Don’t let the perfect be the enemy of the good; and know what pains you today.

  1. The perfect candidate probably does not exist, and the sooner you realize that then the faster you will be able to define what is most critical to solve for. One thought exercise is to ask yourself where are my biggest problems/pains today? Don’t look to hire a “Wall Street/IPO CFO”, if your biggest challenges are getting your accounting in order, filing audited financials and upgrading your ERP system. If an IPO is realistically 3-5 years out you might not get the proven public CFO, so think about targeting a really strong VP Finance, or “unproven” but super talented first-time CFO. On the other end of the spectrum, if you are a public company dealing with activist investors and considering M&A options, then a first-time CFO is probably too risky of a hire, so stay focused on candidates who have been on the firing lines with investors that can help you manage an important stakeholder base while you focus on the business and broader agenda. In this case you might consider the banker-trained CFO, and augment his/her lack of in-depth accounting experience with a strong corporate controller. It may sound obvious, but rare is the CFO who is equally strong across the accounting/controls side of the business, and capital markets/strategy/M&A. Know the candidate trade-offs and optimize for the most important capabilities in the hire, then give them the resources and flexibility to augment his/her team.
  2. It’s okay (and candidly pretty normal) to think about up-leveling your CFO as the company scales, enters new markets, and expands its capital base. The average CFO tenure is about 4 years, so trust me your CFO is probably also thinking about what might be next. So, don’t try and solve for the CFO who can grow with you from $10M to $2B in revenues. We have analyzed hundreds of technology CF0’s in the last decade and have learned that there are natural break-points for when companies tend to up-level this role. We identified three natural leadership transition points based on company revenues, with some broad characterizations about the optimal CFO’s for each phase of growth.


Start-Up VP Finance / Controller (pre-revenue to $15M):  Typically a director of accounting with an early foundation in public accounting. Tend to have worked with lots of small companies/start-ups, and not offended by taking a secondary role to product/engineering (i.e., more back office in scope to be candid). More tactical than strategic.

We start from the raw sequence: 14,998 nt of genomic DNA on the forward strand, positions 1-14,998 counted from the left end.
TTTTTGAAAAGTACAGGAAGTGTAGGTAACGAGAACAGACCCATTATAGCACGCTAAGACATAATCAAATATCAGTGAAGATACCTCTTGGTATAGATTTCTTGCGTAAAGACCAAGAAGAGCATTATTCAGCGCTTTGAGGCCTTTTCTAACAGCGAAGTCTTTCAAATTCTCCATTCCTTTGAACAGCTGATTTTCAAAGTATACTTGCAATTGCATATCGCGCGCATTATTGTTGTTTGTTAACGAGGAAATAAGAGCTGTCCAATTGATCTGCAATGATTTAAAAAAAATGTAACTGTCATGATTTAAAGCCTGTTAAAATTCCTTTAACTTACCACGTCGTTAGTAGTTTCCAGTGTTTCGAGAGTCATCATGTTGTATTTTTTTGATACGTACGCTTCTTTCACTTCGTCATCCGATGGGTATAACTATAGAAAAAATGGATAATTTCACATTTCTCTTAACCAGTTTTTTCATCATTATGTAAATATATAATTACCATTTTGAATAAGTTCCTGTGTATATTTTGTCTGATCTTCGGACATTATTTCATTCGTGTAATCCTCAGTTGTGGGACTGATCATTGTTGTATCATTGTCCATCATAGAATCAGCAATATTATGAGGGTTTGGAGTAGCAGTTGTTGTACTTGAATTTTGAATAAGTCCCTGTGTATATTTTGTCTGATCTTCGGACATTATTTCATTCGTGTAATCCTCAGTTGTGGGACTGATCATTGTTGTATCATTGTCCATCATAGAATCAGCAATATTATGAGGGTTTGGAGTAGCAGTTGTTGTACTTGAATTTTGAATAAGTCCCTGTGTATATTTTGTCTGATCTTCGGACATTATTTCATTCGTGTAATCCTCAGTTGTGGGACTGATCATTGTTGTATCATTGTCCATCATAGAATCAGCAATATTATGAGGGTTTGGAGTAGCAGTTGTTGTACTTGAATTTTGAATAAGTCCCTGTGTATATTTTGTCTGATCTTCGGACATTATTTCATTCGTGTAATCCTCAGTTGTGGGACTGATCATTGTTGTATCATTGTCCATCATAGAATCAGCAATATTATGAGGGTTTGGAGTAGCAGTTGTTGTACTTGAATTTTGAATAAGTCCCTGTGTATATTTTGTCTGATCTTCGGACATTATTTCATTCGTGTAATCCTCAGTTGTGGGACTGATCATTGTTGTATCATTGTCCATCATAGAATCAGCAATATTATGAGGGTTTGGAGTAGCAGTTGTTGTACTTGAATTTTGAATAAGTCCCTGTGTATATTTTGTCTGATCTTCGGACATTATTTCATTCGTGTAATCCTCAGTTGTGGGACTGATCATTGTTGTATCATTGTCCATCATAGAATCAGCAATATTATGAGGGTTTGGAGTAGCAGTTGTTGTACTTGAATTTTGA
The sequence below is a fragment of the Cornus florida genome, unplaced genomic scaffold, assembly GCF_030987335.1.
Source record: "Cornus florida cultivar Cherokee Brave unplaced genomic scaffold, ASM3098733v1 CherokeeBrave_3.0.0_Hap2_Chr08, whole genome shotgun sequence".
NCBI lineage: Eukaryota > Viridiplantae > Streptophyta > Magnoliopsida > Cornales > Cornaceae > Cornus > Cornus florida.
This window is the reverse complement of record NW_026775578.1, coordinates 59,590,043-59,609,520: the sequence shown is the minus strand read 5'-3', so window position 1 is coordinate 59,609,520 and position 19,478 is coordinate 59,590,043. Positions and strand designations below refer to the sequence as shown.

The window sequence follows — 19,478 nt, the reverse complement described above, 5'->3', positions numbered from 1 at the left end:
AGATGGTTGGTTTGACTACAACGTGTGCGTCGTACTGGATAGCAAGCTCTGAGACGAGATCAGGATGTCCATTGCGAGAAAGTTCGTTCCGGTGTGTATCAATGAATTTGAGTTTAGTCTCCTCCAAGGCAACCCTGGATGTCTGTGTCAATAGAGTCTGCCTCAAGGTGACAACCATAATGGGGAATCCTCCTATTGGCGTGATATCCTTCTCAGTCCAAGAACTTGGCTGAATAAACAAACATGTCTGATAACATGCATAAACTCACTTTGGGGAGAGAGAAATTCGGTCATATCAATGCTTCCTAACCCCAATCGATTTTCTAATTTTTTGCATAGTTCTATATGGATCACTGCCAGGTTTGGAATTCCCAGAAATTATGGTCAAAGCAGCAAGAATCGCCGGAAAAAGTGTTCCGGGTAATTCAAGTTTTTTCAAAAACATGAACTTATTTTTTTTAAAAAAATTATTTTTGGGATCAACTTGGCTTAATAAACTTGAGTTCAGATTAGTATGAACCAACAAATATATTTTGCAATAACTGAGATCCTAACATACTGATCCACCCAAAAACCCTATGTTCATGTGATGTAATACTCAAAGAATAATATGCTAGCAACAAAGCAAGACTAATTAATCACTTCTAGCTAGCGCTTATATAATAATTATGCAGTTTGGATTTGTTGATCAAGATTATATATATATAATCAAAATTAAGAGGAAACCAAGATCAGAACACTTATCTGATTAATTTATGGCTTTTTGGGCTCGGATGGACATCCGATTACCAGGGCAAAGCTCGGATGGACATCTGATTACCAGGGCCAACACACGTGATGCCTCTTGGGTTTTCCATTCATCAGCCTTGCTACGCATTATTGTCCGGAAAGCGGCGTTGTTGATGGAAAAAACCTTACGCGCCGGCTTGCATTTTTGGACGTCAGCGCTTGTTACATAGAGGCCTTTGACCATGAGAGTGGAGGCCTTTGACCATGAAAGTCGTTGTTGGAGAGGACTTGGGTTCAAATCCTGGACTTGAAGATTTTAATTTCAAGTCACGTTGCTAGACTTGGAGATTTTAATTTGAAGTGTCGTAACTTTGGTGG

Early Growth CFO ($25 to $75M +):  Typically a VP Finance or “Unproven” CFO from a larger company. Often has worked at companies that have scaled past $100M and brings a more robust view on process, controls and systems. At this point many companies demand much more from their CFO around extracting insights from the financial data, partnering with sales to drive revenue, and raising capital to support the cash flow needs of the business. These CFO’s tend to be strong player-coaches; able to set a direction for the organization and lead by example. They are never too far removed from the details of finance and accounting and can still go deep.


IPO CFO ($100M + >>): The sweet spot of CFO opportunities, and arguably most coveted for some CFO’s. The company is scaling 50%+ year-on-year and is already beyond $100M-200M in revenues. At this point the company has already been courted by every bulge bracket investment bank to take you public. However, you believe, as does your Board, you have line of sight to being a $1Bn company, and you want to go for it. The combination of scaling global operations during rapid growth, a global customer base, and the strong attention of both industry and wall street analysts, means your CFO will find themselves managing his/her time across both internal and external stakeholders, in sometimes competing fashion…much more so than when you were content to be private. The “external demands” of the CFO have intensified, and at this point you need a CFO with public company experience and enough “persona” to be the chief financial spokesperson for your company.